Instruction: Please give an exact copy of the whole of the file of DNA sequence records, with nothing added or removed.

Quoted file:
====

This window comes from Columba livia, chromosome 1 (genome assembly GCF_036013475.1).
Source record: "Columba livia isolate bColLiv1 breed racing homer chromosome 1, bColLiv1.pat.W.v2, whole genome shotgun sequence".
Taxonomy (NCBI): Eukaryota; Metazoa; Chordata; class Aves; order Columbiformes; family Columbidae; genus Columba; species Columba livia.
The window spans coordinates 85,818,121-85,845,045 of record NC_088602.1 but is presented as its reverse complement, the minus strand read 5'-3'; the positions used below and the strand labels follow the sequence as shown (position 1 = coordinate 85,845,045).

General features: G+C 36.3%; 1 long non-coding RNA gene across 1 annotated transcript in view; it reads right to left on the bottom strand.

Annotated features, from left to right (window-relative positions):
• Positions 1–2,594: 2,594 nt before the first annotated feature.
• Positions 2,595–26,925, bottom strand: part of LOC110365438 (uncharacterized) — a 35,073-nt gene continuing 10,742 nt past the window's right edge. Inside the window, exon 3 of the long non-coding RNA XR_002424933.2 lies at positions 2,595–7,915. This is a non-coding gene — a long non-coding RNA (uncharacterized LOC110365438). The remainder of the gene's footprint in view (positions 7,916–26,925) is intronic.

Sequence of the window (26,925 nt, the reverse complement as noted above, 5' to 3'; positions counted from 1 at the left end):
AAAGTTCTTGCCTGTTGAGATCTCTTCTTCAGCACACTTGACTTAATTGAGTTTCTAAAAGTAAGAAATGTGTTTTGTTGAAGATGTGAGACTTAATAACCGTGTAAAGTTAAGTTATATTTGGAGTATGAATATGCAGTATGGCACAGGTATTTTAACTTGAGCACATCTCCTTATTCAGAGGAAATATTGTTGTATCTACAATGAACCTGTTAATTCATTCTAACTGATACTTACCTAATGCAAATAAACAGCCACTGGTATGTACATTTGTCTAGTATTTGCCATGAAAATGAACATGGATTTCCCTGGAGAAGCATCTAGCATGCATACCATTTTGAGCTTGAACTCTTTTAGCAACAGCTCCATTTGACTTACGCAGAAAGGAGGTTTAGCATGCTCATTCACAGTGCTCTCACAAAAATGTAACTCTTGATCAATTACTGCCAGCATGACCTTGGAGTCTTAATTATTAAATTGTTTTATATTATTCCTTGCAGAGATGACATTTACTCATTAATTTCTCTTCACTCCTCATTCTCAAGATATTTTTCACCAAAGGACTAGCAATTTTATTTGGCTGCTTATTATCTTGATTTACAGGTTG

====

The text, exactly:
This window comes from Columba livia, chromosome 1 (genome assembly GCF_036013475.1).
Source record: "Columba livia isolate bColLiv1 breed racing homer chromosome 1, bColLiv1.pat.W.v2, whole genome shotgun sequence".
Taxonomy (NCBI): Eukaryota; Metazoa; Chordata; class Aves; order Columbiformes; family Columbidae; genus Columba; species Columba livia.
The window spans coordinates 85,818,121-85,845,045 of record NC_088602.1 but is presented as its reverse complement, the minus strand read 5'-3'; the positions used below and the strand labels follow the sequence as shown (position 1 = coordinate 85,845,045).

General features: G+C 36.3%; 1 long non-coding RNA gene across 1 annotated transcript in view; it reads right to left on the bottom strand.

Annotated features, from left to right (window-relative positions):
• Positions 1–2,594: 2,594 nt before the first annotated feature.
• Positions 2,595–26,925, bottom strand: part of LOC110365438 (uncharacterized) — a 35,073-nt gene continuing 10,742 nt past the window's right edge. Inside the window, exon 3 of the long non-coding RNA XR_002424933.2 lies at positions 2,595–7,915. This is a non-coding gene — a long non-coding RNA (uncharacterized LOC110365438). The remainder of the gene's footprint in view (positions 7,916–26,925) is intronic.

Sequence of the window (26,925 nt, the reverse complement as noted above, 5' to 3'; positions counted from 1 at the left end):
AAAGTTCTTGCCTGTTGAGATCTCTTCTTCAGCACACTTGACTTAATTGAGTTTCTAAAAGTAAGAAATGTGTTTTGTTGAAGATGTGAGACTTAATAACCGTGTAAAGTTAAGTTATATTTGGAGTATGAATATGCAGTATGGCACAGGTATTTTAACTTGAGCACATCTCCTTATTCAGAGGAAATATTGTTGTATCTACAATGAACCTGTTAATTCATTCTAACTGATACTTACCTAATGCAAATAAACAGCCACTGGTATGTACATTTGTCTAGTATTTGCCATGAAAATGAACATGGATTTCCCTGGAGAAGCATCTAGCATGCATACCATTTTGAGCTTGAACTCTTTTAGCAACAGCTCCATTTGACTTACGCAGAAAGGAGGTTTAGCATGCTCATTCACAGTGCTCTCACAAAAATGTAACTCTTGATCAATTACTGCCAGCATGACCTTGGAGTCTTAATTATTAAATTGTTTTATATTATTCCTTGCAGAGATGACATTTACTCATTAATTTCTCTTCACTCCTCATTCTCAAGATATTTTTCACCAAAGGACTAGCAATTTTATTTGGCTGCTTATTATCTTGATTTACAGGTTG